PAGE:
Patoleo (singular: Patoli) are turmeric leaf stuffed leaf wrap, a dish which is mostly prepared on the western coast of India and other Indian Ocean islands. It is made of grated coconut, rice and jaggery, and cooked by wrapping and steaming in turmeric leaves.
Konkani-speaking Hindus prepare Patoleo on the second Sunday of Shravan, on Nag Panchami and on Hartalika, the eve of Ganesh Chaturthi. Salt-free Patoleo, are offered to Goddess Parvati, who according to a legend, is said to have a strong craving for these sweets during her pregnancy.
Served with leaves on, in a dish. They are mainly eaten after removing the leaf and are eaten with the vegetarian festive lunch during the Hindu festivals.
The simplest version of the Goan Catholic Patoleo is prepared by smearing parboiled rice (ukadeñ tândul) paste on fresh turmeric leaves (hôldi pân) to which a filling of freshly grated coconut (chûn) and coconut jaggery (mâddâcheñ godd) is added. Lastly, the leaves are folded, sealed and steam cooked, preferably in a traditional utensil known as chondrõ. These are served hot on a platter with the leaves on and eaten after peeling them off. They are often accompanied with tea or other hot beverages.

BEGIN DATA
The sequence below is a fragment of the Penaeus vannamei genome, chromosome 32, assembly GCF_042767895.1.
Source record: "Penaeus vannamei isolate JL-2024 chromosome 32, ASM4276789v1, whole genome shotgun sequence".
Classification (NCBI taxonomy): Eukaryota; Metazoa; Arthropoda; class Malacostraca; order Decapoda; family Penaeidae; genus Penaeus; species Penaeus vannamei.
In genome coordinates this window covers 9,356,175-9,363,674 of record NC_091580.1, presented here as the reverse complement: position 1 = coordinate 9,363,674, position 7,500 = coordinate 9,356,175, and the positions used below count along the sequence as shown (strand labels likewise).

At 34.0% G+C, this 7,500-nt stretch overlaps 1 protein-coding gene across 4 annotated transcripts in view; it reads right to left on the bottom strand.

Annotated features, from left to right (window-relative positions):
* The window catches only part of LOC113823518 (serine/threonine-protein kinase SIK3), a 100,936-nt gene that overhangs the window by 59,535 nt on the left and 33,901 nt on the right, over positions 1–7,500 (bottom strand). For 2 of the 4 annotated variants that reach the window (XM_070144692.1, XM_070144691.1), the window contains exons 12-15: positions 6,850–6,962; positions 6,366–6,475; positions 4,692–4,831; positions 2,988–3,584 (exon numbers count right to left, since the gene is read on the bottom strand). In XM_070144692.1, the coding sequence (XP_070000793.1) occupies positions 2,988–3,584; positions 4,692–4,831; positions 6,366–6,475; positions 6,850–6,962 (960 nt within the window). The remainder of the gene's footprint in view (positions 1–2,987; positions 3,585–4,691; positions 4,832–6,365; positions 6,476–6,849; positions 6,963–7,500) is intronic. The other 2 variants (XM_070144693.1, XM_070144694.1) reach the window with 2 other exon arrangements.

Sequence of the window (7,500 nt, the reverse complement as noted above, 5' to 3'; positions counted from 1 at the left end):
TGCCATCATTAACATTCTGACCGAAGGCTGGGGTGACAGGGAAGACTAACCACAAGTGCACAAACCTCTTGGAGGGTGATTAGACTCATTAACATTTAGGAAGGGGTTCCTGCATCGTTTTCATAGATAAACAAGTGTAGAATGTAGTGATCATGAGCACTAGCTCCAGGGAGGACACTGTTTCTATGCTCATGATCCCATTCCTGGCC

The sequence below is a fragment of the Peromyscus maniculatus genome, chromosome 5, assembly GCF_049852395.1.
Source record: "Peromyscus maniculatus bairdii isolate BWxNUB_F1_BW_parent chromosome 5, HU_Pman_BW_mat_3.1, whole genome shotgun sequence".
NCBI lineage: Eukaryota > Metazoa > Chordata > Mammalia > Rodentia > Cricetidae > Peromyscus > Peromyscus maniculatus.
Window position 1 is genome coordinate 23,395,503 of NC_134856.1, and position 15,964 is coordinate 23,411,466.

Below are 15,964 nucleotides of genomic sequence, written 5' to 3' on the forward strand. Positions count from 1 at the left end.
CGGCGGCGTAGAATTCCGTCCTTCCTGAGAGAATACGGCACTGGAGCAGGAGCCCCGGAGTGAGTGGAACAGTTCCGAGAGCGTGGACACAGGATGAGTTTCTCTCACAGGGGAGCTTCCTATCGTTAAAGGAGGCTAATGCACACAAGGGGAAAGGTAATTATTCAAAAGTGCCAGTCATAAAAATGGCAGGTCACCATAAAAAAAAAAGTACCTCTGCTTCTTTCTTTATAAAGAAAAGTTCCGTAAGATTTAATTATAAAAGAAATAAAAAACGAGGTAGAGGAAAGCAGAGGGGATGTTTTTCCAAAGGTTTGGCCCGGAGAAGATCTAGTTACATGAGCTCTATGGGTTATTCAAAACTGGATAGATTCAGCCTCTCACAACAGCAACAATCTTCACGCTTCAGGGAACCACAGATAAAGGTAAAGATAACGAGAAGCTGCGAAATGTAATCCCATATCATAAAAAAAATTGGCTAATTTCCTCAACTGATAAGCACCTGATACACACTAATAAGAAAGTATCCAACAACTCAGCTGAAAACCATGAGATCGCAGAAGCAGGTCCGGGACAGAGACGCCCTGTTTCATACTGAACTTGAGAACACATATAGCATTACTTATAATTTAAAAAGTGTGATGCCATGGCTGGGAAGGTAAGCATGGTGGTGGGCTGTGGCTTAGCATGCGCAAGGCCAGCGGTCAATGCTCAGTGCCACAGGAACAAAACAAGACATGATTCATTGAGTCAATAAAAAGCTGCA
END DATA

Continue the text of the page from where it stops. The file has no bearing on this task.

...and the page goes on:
The Catholic feast of the Assumption of the Blessed Virgin Mary (a holy day of obligation) which falls on 15 August coincides with the Independence Day of India. It is a feast held dearly by the Goan Catholic community, as many villages across Goa celebrate Konsâcheñ fest (harvest festival) on this day and Patoleo are the star dish of the celebration. It is also prepared in Goa on the feast of São João (Nativity of St John the Baptist) which falls on 24 June.
Patoleo are sent with Vojeñ (bride's trousseau) to the bridegroom's house by the Goan people—Catholics and Hindus alike. The tradition of distributing Patoleo to neighbours and friends after the arrival of a new born in the family is still retained by some Goans. In bygone times, Patoleo were also distributed to mark the completion of construction of a house in Goa. Some Goan Catholic families send Patoleo to a house where people are mourning the death of a family member. Until modern medicine, Patoleo was often used to help children with whooping cough.